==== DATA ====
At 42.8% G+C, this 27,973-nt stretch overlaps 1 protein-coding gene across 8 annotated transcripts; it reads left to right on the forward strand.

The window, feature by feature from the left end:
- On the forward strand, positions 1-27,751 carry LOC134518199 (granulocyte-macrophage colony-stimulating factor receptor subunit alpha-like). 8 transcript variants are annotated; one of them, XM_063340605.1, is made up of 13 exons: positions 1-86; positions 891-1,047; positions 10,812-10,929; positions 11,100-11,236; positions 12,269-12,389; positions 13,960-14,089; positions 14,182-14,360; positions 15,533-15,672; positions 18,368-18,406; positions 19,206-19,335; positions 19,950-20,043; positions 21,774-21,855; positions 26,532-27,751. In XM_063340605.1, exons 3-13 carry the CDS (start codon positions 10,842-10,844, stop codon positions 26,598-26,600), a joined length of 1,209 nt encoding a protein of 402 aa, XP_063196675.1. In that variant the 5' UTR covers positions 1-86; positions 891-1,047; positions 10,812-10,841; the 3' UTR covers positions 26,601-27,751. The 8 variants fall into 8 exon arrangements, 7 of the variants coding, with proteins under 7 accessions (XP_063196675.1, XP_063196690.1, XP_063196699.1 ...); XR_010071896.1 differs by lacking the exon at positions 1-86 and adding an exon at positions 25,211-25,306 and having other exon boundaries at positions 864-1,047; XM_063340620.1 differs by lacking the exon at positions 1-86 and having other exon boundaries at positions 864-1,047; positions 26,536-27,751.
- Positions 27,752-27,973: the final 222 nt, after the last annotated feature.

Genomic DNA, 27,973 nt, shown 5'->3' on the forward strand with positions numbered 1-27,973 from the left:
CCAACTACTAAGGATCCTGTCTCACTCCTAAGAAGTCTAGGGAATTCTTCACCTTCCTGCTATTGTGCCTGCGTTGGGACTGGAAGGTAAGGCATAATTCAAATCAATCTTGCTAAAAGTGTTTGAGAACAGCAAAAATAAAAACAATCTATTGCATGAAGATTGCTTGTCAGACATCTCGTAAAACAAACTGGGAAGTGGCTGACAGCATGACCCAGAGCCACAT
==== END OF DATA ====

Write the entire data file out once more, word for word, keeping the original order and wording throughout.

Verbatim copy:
At 42.8% G+C, this 27,973-nt stretch overlaps 1 protein-coding gene across 8 annotated transcripts; it reads left to right on the forward strand.

The window, feature by feature from the left end:
- On the forward strand, positions 1-27,751 carry LOC134518199 (granulocyte-macrophage colony-stimulating factor receptor subunit alpha-like). 8 transcript variants are annotated; one of them, XM_063340605.1, is made up of 13 exons: positions 1-86; positions 891-1,047; positions 10,812-10,929; positions 11,100-11,236; positions 12,269-12,389; positions 13,960-14,089; positions 14,182-14,360; positions 15,533-15,672; positions 18,368-18,406; positions 19,206-19,335; positions 19,950-20,043; positions 21,774-21,855; positions 26,532-27,751. In XM_063340605.1, exons 3-13 carry the CDS (start codon positions 10,842-10,844, stop codon positions 26,598-26,600), a joined length of 1,209 nt encoding a protein of 402 aa, XP_063196675.1. In that variant the 5' UTR covers positions 1-86; positions 891-1,047; positions 10,812-10,841; the 3' UTR covers positions 26,601-27,751. The 8 variants fall into 8 exon arrangements, 7 of the variants coding, with proteins under 7 accessions (XP_063196675.1, XP_063196690.1, XP_063196699.1 ...); XR_010071896.1 differs by lacking the exon at positions 1-86 and adding an exon at positions 25,211-25,306 and having other exon boundaries at positions 864-1,047; XM_063340620.1 differs by lacking the exon at positions 1-86 and having other exon boundaries at positions 864-1,047; positions 26,536-27,751.
- Positions 27,752-27,973: the final 222 nt, after the last annotated feature.

Genomic DNA, 27,973 nt, shown 5'->3' on the forward strand with positions numbered 1-27,973 from the left:
CCAACTACTAAGGATCCTGTCTCACTCCTAAGAAGTCTAGGGAATTCTTCACCTTCCTGCTATTGTGCCTGCGTTGGGACTGGAAGGTAAGGCATAATTCAAATCAATCTTGCTAAAAGTGTTTGAGAACAGCAAAAATAAAAACAATCTATTGCATGAAGATTGCTTGTCAGACATCTCGTAAAACAAACTGGGAAGTGGCTGACAGCATGACCCAGAGCCACAT